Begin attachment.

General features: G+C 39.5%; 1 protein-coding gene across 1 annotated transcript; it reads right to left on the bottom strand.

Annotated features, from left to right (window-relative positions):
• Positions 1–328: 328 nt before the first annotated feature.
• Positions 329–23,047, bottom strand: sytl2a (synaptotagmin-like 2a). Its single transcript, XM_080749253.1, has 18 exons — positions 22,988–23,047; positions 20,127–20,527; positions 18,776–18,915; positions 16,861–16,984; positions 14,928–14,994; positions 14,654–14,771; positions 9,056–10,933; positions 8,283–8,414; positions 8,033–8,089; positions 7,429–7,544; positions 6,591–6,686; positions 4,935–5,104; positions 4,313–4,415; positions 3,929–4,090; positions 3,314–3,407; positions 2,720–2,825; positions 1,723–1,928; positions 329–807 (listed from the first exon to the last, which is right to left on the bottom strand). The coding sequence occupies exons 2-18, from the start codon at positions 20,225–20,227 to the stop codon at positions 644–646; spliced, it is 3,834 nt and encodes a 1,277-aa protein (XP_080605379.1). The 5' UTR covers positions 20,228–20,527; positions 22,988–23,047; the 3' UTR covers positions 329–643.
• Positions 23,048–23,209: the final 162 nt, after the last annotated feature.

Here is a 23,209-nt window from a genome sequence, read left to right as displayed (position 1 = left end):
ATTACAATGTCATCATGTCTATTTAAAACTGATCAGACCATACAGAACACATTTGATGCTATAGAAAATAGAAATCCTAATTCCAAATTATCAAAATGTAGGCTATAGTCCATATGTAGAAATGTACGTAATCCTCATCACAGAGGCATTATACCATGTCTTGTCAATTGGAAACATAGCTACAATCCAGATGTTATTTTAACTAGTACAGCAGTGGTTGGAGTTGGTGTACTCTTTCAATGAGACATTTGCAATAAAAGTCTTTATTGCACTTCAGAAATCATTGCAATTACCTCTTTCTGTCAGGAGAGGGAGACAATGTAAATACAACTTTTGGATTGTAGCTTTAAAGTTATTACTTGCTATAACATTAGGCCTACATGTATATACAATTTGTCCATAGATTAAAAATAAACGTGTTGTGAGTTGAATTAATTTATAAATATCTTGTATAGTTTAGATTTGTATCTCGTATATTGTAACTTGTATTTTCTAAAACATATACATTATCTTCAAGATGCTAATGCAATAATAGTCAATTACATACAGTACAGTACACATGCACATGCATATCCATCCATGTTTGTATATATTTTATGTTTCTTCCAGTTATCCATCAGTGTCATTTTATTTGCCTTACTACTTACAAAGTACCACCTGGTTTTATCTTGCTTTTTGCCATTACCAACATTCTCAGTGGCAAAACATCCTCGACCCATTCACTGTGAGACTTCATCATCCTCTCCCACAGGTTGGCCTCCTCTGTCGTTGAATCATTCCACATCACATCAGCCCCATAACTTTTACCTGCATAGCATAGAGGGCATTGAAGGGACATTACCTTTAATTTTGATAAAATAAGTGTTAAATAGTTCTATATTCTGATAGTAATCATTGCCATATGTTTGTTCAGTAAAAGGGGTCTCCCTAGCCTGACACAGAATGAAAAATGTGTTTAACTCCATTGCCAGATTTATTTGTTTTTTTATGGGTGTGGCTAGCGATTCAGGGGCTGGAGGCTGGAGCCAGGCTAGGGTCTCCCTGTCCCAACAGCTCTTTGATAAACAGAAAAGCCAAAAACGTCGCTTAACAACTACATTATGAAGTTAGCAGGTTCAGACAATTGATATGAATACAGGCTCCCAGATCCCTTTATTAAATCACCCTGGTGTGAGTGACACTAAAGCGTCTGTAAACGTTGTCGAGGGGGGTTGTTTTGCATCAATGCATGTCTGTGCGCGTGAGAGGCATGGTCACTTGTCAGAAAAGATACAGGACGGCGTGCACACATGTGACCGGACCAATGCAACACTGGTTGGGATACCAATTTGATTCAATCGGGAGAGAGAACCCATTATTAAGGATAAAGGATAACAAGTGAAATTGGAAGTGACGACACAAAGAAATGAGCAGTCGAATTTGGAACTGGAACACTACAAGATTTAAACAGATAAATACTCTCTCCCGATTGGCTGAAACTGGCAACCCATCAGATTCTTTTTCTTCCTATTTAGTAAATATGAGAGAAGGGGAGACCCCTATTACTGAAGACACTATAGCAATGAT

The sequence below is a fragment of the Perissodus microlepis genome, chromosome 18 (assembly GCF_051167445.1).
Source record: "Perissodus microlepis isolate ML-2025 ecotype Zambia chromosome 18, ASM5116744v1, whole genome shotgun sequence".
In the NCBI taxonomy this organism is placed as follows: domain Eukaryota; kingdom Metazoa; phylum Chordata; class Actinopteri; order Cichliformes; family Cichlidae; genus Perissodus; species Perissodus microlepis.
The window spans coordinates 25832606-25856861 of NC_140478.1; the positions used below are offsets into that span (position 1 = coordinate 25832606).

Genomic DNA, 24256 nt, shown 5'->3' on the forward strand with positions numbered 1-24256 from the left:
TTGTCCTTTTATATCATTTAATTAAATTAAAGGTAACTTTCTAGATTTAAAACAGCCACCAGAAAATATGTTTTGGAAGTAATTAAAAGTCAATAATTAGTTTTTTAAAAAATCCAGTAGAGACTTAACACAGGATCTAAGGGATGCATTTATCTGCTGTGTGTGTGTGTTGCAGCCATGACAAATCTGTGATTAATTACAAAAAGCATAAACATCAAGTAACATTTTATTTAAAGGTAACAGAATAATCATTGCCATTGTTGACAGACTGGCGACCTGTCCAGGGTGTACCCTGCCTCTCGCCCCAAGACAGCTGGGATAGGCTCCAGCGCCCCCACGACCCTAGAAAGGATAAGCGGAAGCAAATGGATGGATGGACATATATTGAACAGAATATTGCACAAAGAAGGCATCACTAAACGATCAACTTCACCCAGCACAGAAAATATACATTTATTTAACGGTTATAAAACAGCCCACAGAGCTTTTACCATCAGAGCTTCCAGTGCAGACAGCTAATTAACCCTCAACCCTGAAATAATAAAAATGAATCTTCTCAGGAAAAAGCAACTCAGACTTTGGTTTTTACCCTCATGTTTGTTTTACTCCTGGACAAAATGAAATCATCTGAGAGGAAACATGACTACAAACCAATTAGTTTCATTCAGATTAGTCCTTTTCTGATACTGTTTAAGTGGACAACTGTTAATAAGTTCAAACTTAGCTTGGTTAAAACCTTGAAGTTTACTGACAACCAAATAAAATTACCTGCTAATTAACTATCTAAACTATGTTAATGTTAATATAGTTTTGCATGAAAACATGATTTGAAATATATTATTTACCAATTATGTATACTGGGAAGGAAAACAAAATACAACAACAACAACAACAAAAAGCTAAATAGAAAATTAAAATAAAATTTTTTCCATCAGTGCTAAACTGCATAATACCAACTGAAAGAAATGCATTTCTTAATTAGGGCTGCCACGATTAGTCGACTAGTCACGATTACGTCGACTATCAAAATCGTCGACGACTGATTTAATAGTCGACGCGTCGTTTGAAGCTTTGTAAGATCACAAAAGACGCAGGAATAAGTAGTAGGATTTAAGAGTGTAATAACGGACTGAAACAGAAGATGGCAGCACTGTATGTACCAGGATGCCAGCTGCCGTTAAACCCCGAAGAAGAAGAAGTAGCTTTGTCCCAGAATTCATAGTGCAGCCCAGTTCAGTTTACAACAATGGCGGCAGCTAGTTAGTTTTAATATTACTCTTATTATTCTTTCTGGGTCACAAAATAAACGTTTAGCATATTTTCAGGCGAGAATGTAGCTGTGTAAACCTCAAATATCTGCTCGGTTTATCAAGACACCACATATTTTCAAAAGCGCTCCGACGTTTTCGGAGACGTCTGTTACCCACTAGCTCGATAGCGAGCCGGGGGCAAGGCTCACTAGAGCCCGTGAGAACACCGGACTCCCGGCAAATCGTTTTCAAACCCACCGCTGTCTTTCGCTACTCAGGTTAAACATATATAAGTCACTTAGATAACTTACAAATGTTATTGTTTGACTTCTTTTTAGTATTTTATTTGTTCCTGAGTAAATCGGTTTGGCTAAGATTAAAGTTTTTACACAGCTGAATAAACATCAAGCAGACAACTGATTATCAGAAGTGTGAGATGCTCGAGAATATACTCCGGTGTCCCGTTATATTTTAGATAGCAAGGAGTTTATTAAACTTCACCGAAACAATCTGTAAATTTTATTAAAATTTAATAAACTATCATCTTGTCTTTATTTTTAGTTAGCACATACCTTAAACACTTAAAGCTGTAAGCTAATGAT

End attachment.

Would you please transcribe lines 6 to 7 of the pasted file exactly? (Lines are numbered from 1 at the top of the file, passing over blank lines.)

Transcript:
Here is a 23,209-nt window from a genome sequence, read left to right as displayed (position 1 = left end):
ATTACAATGTCATCATGTCTATTTAAAACTGATCAGACCATACAGAACACATTTGATGCTATAGAAAATAGAAATCCTAATTCCAAATTATCAAAATGTAGGCTATAGTCCATATGTAGAAATGTACGTAATCCTCATCACAGAGGCATTATACCATGTCTTGTCAATTGGAAACATAGCTACAATCCAGATGTTATTTTAACTAGTACAGCAGTGGTTGGAGTTGGTGTACTCTTTCAATGAGACATTTGCAATAAAAGTCTTTATTGCACTTCAGAAATCATTGCAATTACCTCTTTCTGTCAGGAGAGGGAGACAATGTAAATACAACTTTTGGATTGTAGCTTTAAAGTTATTACTTGCTATAACATTAGGCCTACATGTATATACAATTTGTCCATAGATTAAAAATAAACGTGTTGTGAGTTGAATTAATTTATAAATATCTTGTATAGTTTAGATTTGTATCTCGTATATTGTAACTTGTATTTTCTAAAACATATACATTATCTTCAAGATGCTAATGCAATAATAGTCAATTACATACAGTACAGTACACATGCACATGCATATCCATCCATGTTTGTATATATTTTATGTTTCTTCCAGTTATCCATCAGTGTCATTTTATTTGCCTTACTACTTACAAAGTACCACCTGGTTTTATCTTGCTTTTTGCCATTACCAACATTCTCAGTGGCAAAACATCCTCGACCCATTCACTGTGAGACTTCATCATCCTCTCCCACAGGTTGGCCTCCTCTGTCGTTGAATCATTCCACATCACATCAGCCCCATAACTTTTACCTGCATAGCATAGAGGGCATTGAAGGGACATTACCTTTAATTTTGATAAAATAAGTGTTAAATAGTTCTATATTCTGATAGTAATCATTGCCATATGTTTGTTCAGTAAAAGGGGTCTCCCTAGCCTGACACAGAATGAAAAATGTGTTTAACTCCATTGCCAGATTTATTTGTTTTTTTATGGGTGTGGCTAGCGATTCAGGGGCTGGAGGCTGGAGCCAGGCTAGGGTCTCCCTGTCCCAACAGCTCTTTGATAAACAGAAAAGCCAAAAACGTCGCTTAACAACTACATTATGAAGTTAGCAGGTTCAGACAATTGATATGAATACAGGCTCCCAGATCCCTTTATTAAATCACCCTGGTGTGAGTGACACTAAAGCGTCTGTAAACGTTGTCGAGGGGGGTTGTTTTGCATCAATGCATGTCTGTGCGCGTGAGAGGCATGGTCACTTGTCAGAAAAGATACAGGACGGCGTGCACACATGTGACCGGACCAATGCAACACTGGTTGGGATACCAATTTGATTCAATCGGGAGAGAGAACCCATTATTAAGGATAAAGGATAACAAGTGAAATTGGAAGTGACGACACAAAGAAATGAGCAGTCGAATTTGGAACTGGAACACTACAAGATTTAAACAGATAAATACTCTCTCCCGATTGGCTGAAACTGGCAACCCATCAGATTCTTTTTCTTCCTATTTAGTAAATATGAGAGAAGGGGAGACCCCTATTACTGAAGACACTATAGCAATGAT